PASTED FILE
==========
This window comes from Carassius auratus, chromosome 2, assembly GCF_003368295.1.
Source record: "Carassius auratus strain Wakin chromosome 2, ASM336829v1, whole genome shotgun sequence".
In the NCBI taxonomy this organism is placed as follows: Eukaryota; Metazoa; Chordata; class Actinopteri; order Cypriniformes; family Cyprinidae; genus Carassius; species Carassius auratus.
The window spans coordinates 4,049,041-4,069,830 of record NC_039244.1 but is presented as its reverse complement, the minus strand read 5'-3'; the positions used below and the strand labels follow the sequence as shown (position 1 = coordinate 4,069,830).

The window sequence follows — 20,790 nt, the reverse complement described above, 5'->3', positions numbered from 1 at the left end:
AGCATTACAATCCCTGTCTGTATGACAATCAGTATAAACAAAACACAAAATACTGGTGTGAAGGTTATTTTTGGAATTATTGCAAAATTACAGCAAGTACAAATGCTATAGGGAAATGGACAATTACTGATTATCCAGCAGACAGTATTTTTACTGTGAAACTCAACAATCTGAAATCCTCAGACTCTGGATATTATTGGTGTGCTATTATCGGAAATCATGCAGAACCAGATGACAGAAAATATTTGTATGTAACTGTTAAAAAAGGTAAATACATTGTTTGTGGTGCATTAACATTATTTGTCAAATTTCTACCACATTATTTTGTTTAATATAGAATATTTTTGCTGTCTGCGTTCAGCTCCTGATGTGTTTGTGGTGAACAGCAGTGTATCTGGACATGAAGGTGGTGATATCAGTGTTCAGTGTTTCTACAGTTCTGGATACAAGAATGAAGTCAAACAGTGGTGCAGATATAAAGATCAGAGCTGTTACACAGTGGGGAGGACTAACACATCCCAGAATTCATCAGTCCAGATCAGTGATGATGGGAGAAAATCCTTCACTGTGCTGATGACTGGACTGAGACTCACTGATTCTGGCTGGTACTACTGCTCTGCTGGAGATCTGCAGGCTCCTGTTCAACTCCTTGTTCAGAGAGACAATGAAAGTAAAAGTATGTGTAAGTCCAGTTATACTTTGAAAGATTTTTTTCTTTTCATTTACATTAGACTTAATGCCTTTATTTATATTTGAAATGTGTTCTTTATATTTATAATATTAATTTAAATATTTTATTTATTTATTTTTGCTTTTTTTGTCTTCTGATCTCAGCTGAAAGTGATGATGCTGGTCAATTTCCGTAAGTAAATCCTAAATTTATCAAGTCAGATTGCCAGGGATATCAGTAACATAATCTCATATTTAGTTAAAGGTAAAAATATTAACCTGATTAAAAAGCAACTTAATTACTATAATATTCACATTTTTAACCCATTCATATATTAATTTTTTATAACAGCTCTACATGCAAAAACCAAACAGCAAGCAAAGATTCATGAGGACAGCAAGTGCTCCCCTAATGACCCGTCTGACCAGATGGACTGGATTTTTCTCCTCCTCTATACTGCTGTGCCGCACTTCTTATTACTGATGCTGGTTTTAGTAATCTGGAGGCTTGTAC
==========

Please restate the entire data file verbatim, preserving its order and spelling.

This window comes from Carassius auratus, chromosome 2, assembly GCF_003368295.1.
Source record: "Carassius auratus strain Wakin chromosome 2, ASM336829v1, whole genome shotgun sequence".
In the NCBI taxonomy this organism is placed as follows: Eukaryota; Metazoa; Chordata; class Actinopteri; order Cypriniformes; family Cyprinidae; genus Carassius; species Carassius auratus.
The window spans coordinates 4,049,041-4,069,830 of record NC_039244.1 but is presented as its reverse complement, the minus strand read 5'-3'; the positions used below and the strand labels follow the sequence as shown (position 1 = coordinate 4,069,830).

The window sequence follows — 20,790 nt, the reverse complement described above, 5'->3', positions numbered from 1 at the left end:
AGCATTACAATCCCTGTCTGTATGACAATCAGTATAAACAAAACACAAAATACTGGTGTGAAGGTTATTTTTGGAATTATTGCAAAATTACAGCAAGTACAAATGCTATAGGGAAATGGACAATTACTGATTATCCAGCAGACAGTATTTTTACTGTGAAACTCAACAATCTGAAATCCTCAGACTCTGGATATTATTGGTGTGCTATTATCGGAAATCATGCAGAACCAGATGACAGAAAATATTTGTATGTAACTGTTAAAAAAGGTAAATACATTGTTTGTGGTGCATTAACATTATTTGTCAAATTTCTACCACATTATTTTGTTTAATATAGAATATTTTTGCTGTCTGCGTTCAGCTCCTGATGTGTTTGTGGTGAACAGCAGTGTATCTGGACATGAAGGTGGTGATATCAGTGTTCAGTGTTTCTACAGTTCTGGATACAAGAATGAAGTCAAACAGTGGTGCAGATATAAAGATCAGAGCTGTTACACAGTGGGGAGGACTAACACATCCCAGAATTCATCAGTCCAGATCAGTGATGATGGGAGAAAATCCTTCACTGTGCTGATGACTGGACTGAGACTCACTGATTCTGGCTGGTACTACTGCTCTGCTGGAGATCTGCAGGCTCCTGTTCAACTCCTTGTTCAGAGAGACAATGAAAGTAAAAGTATGTGTAAGTCCAGTTATACTTTGAAAGATTTTTTTCTTTTCATTTACATTAGACTTAATGCCTTTATTTATATTTGAAATGTGTTCTTTATATTTATAATATTAATTTAAATATTTTATTTATTTATTTTTGCTTTTTTTGTCTTCTGATCTCAGCTGAAAGTGATGATGCTGGTCAATTTCCGTAAGTAAATCCTAAATTTATCAAGTCAGATTGCCAGGGATATCAGTAACATAATCTCATATTTAGTTAAAGGTAAAAATATTAACCTGATTAAAAAGCAACTTAATTACTATAATATTCACATTTTTAACCCATTCATATATTAATTTTTTATAACAGCTCTACATGCAAAAACCAAACAGCAAGCAAAGATTCATGAGGACAGCAAGTGCTCCCCTAATGACCCGTCTGACCAGATGGACTGGATTTTTCTCCTCCTCTATACTGCTGTGCCGCACTTCTTATTACTGATGCTGGTTTTAGTAATCTGGAGGCTTGTAC